Television policy controversy continues
Restrictions on cable media troubles local professionals
MARYLAND — School officials at Blair High School who pulled a controversial student-produced television show more than two years ago are still in the process of developing broadcast regulations and guidelines.
Officials moved to postpone a discussion on proposed broadcast rules for the high school following a school board meeting in September, and there has been no further action since, said Bob Becker, a media attorney representing the Washington Professional Chapter of the Society of Professional Journalists, which has been following the case.
The decision to create a policy was in reaction to the controversy surrounding the 1996 broadcast of a student-produced program that delved into the topic of homosexual marriages.
The program was part of a regular series entitled “Shades of Grey,” a panel discussion show produced and hosted by students at Blair High School, that aired on the county cable system’s education channels.
Becker said school board members had trouble reaching a consensus on some of the guidelines proposed by the district during the September meeting. He said those opposed to the proposed guidelines still have two major concerns: the degree to which members of the central school administration, such as the superintendent, have control over television content, and the need for television content standards.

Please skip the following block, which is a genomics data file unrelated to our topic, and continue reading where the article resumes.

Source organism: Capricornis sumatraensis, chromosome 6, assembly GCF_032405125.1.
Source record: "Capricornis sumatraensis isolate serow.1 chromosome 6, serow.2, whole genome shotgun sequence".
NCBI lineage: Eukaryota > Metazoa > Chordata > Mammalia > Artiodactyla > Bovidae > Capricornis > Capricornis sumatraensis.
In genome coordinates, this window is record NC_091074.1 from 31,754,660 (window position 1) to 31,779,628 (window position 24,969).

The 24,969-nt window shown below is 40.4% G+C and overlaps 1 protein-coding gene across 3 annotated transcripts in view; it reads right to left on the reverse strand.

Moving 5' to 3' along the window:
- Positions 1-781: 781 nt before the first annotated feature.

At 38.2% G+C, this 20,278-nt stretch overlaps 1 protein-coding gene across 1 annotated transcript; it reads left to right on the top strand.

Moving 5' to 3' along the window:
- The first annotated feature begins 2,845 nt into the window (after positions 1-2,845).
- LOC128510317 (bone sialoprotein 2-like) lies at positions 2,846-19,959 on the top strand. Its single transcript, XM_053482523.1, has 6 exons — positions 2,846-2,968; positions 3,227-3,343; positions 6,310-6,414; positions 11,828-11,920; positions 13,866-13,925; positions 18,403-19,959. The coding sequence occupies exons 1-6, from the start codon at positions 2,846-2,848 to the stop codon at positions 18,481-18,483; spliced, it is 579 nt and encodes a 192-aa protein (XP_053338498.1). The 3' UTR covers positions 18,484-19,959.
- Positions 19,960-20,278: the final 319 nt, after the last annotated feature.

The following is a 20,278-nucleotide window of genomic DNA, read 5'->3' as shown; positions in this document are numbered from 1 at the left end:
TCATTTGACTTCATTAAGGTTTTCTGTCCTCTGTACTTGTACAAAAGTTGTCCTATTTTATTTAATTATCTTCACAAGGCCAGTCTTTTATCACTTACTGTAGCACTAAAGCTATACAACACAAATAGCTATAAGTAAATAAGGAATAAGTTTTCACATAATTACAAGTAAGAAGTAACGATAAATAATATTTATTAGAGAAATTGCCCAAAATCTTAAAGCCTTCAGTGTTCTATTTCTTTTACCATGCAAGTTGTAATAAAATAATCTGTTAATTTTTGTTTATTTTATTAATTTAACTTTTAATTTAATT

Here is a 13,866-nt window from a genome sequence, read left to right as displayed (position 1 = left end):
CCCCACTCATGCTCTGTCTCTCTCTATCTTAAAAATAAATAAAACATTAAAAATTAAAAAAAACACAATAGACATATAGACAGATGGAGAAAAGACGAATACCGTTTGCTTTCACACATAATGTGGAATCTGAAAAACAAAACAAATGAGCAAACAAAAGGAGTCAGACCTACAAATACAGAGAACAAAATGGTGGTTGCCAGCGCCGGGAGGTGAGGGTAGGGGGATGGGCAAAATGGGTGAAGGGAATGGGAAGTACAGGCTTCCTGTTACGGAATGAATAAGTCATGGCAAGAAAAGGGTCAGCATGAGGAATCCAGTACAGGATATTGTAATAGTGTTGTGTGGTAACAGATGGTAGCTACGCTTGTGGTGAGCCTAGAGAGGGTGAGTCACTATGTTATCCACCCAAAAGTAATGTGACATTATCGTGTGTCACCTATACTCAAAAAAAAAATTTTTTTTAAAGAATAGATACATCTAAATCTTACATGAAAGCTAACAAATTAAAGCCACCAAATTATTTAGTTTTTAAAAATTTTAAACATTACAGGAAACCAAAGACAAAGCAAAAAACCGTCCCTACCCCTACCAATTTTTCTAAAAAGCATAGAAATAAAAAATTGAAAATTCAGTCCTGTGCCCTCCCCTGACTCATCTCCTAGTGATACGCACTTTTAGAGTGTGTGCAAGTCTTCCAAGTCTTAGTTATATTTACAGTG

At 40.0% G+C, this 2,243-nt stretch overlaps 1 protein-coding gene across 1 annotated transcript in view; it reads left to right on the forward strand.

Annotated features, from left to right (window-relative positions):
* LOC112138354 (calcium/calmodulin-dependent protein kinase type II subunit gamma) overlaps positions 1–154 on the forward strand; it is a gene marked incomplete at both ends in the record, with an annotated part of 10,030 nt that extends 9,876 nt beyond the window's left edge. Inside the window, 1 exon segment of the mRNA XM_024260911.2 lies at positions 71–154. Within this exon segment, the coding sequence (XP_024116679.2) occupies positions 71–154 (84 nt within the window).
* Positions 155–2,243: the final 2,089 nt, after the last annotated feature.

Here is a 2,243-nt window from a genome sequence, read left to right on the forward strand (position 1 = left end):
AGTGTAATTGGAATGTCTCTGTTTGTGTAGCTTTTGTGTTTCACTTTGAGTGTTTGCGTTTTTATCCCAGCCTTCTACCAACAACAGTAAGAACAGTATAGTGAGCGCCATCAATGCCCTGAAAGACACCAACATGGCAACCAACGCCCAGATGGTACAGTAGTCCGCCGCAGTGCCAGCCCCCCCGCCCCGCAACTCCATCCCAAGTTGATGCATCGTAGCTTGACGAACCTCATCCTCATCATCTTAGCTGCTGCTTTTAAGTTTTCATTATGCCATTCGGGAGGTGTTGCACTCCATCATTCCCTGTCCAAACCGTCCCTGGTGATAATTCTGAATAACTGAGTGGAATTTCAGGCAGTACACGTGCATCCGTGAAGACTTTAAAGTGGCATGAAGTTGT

Under the proposal, failure to comply with content standards would mean a program would be “unacceptable for cablecasting.” Programs would not be in compliance with the standards if their content was, among other things, “disrespectful,” “verbally abusive,” or “insensitive to others.”
Opponents of the standards argued the terms should be deleted from the regulations because broadcasts that meet school curriculum requirements should be allowed to air.
“We’re not saying that Channel 60 is a public forum – [but] it is less under the control of the school system because it’s broadcasting to the general community,” Becker said.
School officials argue the school’s county-wide channels, 52 and 60, should be under more control because the school should be presented well in the larger community.
Under the current and proposed system, Becker said school administrators have too much control over student-produced shows, and that the control of what is aired should initially start with students and the adviser – not an administrator.
He noted that print publications at the school, such as the student newspaper, are not subject to the same restrictions that the proposed regulations would apply to student television programs.
“Why does there have to be one standard for broadcast and one standard for publications?” Becker asked.
While no formal activity was taken at the meeting, Becker said recent elections have changed the face of the school board – which, he believes, may have an effect on what happens with the regulations.
reports, Winter 1998-99